The Integration Above Our Heads

The statistics coming regularly from EU member states keep reiterating one thing: the crisis is not over. Maybe drones will help eliminate it.

Brussels wants EU’s own unmanned aerial vehicles, colloquially also called drones. According to EU Internal Market and Services Commissioner Michel Barnier, such a programme would help Europe “earn its sovereignty and not be forced to go buy equipment outside of Europe,” namely from Israel and the United States. In the USA, such machines will soon help “farmers” with agricultural work. Who knows what Brussels’ justification for this will be? Besides the obligatory war on terror, the reasons will probably also include facilitation of integration.

Britain has published the first of six papers entitled Balance of Competences, which are supposed to evaluate the allocation of competences between the British government and Brussels. To the irritation of some Conservatives, the first set hasn’t ended all that bad. Although the report found interventions of Brussels into the British National Health System costly and inadequate, it has concluded with considering the division of competences in the majority of other areas to be reasonable. However, the most notorious British Eurosceptic Nigel Farage questions the whole system of reviews. According to him, they’re nothing more than Prime Minister David Cameron’s endeavour to appease the Eurosceptic fraction in his own party while trying to convince the electorate to vote for staying in Europe.

The Bundesbank turns up its nose at the scale of securities the ECB accepts as collateral. According to the former member of the Executive Board of the ECB Jürgen Stark, the balance sheet of the Eurosystem is not only growing gigantic in dimension, but also scary in quality – many of the collaterals are actually backed by mortgages or consumer credits.

For example, coverage by a Spanish mortgage isn’t such a bargain. The statistics from May have shown further negative development in level of nonperforming loans within the Spanish banking system, which has currently reached 11.2%. In addition, we shouldn’t forget that a part of bad loans has already been transferred to the newly-created state-run “bad bank” SAREB, which is not included in the statistics. House price level in Spain has been seemingly inexorably decreasing for several years. This concerns not only houses, but also land lots. Real estate analysts estimate that by 2017 90% of land in cities will have none or just minimal value. The only exceptions are the centres of larger cities and some portions of the seashore. The real estate bubble burst has already led local banks to accept help from the EU (which is co-guaranteed also by Slovakia with a modest amount of €1 billion). The Bankia bank suffered a loss of €19.2 billion last year, but it reports a profit of €200 million for the first half of 2013; two other big Spanish banks recorded profits as well. We’ll see how long this will last but at least the government can be happy. Not only Spanish banks, but also Italian and Portuguese ones have been intensively increasing their government bond holdings. One would even say that the banks and the state sleep in one bed.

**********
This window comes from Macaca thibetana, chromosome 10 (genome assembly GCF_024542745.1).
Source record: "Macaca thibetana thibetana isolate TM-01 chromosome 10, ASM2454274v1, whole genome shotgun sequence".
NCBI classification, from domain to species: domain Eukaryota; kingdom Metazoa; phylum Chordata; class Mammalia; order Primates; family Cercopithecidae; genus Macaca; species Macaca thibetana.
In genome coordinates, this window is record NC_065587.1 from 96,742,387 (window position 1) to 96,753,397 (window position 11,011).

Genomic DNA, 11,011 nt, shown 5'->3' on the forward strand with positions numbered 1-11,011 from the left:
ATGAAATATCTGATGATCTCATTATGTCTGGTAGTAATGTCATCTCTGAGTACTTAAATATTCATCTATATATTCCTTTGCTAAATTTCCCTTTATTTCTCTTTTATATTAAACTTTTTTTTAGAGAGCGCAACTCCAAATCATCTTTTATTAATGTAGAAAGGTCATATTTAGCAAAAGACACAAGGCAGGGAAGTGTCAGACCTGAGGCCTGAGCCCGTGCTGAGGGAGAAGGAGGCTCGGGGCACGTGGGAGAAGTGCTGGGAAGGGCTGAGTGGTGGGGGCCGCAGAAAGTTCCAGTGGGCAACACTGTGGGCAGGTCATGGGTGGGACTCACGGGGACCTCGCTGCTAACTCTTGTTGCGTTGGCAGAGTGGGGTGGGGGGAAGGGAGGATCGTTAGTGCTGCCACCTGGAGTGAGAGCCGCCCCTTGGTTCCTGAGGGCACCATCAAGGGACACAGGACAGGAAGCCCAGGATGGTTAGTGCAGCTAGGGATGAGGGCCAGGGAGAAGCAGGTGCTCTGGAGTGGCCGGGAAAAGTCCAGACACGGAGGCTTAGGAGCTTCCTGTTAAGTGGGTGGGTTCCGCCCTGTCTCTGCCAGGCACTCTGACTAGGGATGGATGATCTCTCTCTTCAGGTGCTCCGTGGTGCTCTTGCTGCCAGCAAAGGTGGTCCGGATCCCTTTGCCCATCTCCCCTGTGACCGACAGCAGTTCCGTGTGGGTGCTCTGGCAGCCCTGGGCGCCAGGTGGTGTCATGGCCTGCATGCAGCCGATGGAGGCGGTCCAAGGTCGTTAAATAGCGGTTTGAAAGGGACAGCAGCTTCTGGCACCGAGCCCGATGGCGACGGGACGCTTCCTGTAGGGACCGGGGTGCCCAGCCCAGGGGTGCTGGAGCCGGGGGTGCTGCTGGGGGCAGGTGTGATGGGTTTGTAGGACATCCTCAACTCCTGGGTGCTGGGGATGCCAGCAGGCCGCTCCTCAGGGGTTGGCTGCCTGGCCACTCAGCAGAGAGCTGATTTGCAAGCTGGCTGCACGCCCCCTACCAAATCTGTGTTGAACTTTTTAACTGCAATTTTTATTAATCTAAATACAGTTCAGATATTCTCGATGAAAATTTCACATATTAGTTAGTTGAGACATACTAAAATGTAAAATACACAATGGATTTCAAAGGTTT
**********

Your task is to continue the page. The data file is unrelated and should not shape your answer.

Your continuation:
The Troika has again postponed the disbursement of Greece’s tranche, because the country doesn’t fulfil the required conditions, but this doesn’t surprise anyone anymore. In the end, Greece will get the money anyway. The words of the German finance minister Wolfgang Schäuble seem to be much more interesting. Besides his traditionally encouraging words about Greece’s effort, he warned the country to halt the rumours about another bankruptcy. Nevertheless, he didn’t give any advice on how the country is supposed to get rid of the 160% debt (which has increased by 24% interannually). With an unemployment rate of 27%, this will hardly be achieved by growth.

Cyprus is getting prepared for a similar fate. The government is planning to grant a tax amnesty for undeclared foreign money until the end of the year, provided that its owner uses it for buying Cypriot state bonds or for domestic investment.

Another candidate for bankruptcy – Slovenia – has a new boss of the central bank. He will assume the exceptionally difficult role of correcting what his predecessors have messed up. Slovenia says in defence that it won’t need any help. For now, however, they have only come up with an idea of creating a state bank to which the bad loans from other state banks will be transferred. Hopefully, this clever strategy will help.

The newest data on government debt and deficit gave a reason for joy only to few EU member states. In the first quarter of 2013, the eurozone debt reached 92.2% of the GDP, of which Greece (160.5%), Italy (130.3%), Portugal (127.2%), Ireland (125.1%), and Belgium (104.5%) form the leading pentad. An interannual decrease in debt to GDP ratio has been recorded only in Denmark (-0.2%); taking into account the EU27, it was also joined by Latvia (-5.1%) and Lithuania (-1.9%). The lowest debt is recorded in Estonia (10%), Bulgaria (18%), and Luxembourg (22.4%). It’s a mystery that the Baltic states are able to lower the debt and the unemployment at the same time. Could this be caused by cuts in spending?

In Germany, turmoil has been caused by the European Commission’s proposal to provide subsidies for building new nuclear power plants. These could allegedly become part of the EU’s green strategy. Naturally, Germans don’t approve of this too much, since they are planning to do the exact opposite – gradually shut their own nuclear power plants down. It seems that Germany and France have more friction points than none.

Wishes of zero friction and a lot of solar energy for the following days from

Translated by Tomáš Herda